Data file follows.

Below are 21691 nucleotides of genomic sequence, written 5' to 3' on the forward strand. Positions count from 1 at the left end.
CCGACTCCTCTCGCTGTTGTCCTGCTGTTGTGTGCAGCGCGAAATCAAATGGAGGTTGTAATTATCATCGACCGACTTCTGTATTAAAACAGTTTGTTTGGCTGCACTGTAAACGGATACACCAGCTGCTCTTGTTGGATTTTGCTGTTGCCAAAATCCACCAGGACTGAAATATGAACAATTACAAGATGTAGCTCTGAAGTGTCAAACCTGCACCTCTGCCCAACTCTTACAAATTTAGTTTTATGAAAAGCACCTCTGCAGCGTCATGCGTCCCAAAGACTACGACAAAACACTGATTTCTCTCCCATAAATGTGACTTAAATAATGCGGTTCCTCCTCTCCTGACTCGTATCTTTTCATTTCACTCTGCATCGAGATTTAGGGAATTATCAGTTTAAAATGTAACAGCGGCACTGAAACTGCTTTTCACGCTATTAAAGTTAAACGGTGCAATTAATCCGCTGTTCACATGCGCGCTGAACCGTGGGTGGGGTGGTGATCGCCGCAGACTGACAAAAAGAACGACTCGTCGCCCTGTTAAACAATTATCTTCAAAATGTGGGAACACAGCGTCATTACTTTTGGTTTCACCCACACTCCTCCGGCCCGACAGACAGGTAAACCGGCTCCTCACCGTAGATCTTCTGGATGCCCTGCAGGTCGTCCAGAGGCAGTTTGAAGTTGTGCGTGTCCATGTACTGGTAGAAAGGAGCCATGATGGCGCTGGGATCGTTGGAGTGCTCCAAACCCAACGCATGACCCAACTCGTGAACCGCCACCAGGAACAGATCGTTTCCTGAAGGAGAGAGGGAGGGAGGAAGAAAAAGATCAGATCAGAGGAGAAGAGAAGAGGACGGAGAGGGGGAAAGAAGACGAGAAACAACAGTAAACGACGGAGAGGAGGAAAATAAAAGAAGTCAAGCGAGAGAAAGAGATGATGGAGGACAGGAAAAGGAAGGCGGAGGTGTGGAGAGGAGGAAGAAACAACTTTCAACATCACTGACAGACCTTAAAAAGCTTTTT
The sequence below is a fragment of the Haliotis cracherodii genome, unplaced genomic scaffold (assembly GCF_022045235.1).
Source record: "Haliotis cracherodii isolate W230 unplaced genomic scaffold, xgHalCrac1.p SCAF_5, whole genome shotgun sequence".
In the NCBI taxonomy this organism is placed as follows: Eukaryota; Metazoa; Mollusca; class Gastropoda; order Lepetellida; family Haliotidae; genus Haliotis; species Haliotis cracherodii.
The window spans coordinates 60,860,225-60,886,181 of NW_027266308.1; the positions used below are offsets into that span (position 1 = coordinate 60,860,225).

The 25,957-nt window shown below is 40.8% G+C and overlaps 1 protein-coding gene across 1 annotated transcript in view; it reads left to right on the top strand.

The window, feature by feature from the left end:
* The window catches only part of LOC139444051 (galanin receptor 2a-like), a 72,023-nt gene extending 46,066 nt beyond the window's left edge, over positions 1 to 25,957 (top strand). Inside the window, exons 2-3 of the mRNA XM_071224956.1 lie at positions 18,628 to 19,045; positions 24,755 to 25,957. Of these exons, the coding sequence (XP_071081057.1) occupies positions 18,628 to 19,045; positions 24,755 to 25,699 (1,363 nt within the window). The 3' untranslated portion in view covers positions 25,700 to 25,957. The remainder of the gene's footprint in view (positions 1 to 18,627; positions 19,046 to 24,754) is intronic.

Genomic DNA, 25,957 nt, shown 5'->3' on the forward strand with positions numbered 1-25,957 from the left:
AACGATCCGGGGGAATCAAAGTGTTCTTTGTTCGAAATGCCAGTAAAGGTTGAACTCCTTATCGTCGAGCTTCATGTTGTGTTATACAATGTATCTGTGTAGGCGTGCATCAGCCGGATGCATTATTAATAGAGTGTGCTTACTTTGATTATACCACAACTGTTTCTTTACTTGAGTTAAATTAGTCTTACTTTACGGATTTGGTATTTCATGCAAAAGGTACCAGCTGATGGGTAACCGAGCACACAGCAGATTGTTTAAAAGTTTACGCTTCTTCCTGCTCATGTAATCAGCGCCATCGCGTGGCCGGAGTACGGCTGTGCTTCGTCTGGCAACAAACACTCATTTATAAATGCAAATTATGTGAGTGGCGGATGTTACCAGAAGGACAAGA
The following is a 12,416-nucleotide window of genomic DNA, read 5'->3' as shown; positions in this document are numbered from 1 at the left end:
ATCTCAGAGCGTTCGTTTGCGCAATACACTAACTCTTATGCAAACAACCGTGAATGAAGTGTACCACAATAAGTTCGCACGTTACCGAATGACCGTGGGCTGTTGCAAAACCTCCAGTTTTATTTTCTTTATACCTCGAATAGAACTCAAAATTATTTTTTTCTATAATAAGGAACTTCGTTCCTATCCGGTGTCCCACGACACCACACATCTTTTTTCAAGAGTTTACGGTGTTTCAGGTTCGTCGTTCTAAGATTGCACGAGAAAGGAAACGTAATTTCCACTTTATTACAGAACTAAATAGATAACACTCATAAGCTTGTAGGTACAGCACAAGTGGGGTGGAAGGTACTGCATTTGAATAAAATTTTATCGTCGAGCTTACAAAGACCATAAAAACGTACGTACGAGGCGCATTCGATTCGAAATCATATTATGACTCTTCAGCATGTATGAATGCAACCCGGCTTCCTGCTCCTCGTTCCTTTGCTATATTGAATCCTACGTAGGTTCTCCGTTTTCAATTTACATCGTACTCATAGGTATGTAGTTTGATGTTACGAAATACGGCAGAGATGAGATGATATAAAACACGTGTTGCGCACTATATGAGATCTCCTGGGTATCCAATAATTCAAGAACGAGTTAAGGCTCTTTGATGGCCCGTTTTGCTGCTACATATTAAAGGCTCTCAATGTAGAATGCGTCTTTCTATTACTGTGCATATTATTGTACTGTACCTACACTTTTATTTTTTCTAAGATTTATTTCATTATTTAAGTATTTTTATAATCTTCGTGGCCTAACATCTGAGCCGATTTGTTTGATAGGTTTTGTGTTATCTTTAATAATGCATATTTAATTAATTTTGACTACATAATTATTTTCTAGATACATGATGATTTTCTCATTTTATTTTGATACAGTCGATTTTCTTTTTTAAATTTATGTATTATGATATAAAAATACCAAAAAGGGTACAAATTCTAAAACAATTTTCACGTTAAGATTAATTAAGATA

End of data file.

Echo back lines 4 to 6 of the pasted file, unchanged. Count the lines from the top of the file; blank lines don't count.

Source record: "Haliotis cracherodii isolate W230 unplaced genomic scaffold, xgHalCrac1.p SCAF_5, whole genome shotgun sequence".
In the NCBI taxonomy this organism is placed as follows: Eukaryota; Metazoa; Mollusca; class Gastropoda; order Lepetellida; family Haliotidae; genus Haliotis; species Haliotis cracherodii.
The window spans coordinates 60,860,225-60,886,181 of NW_027266308.1; the positions used below are offsets into that span (position 1 = coordinate 60,860,225).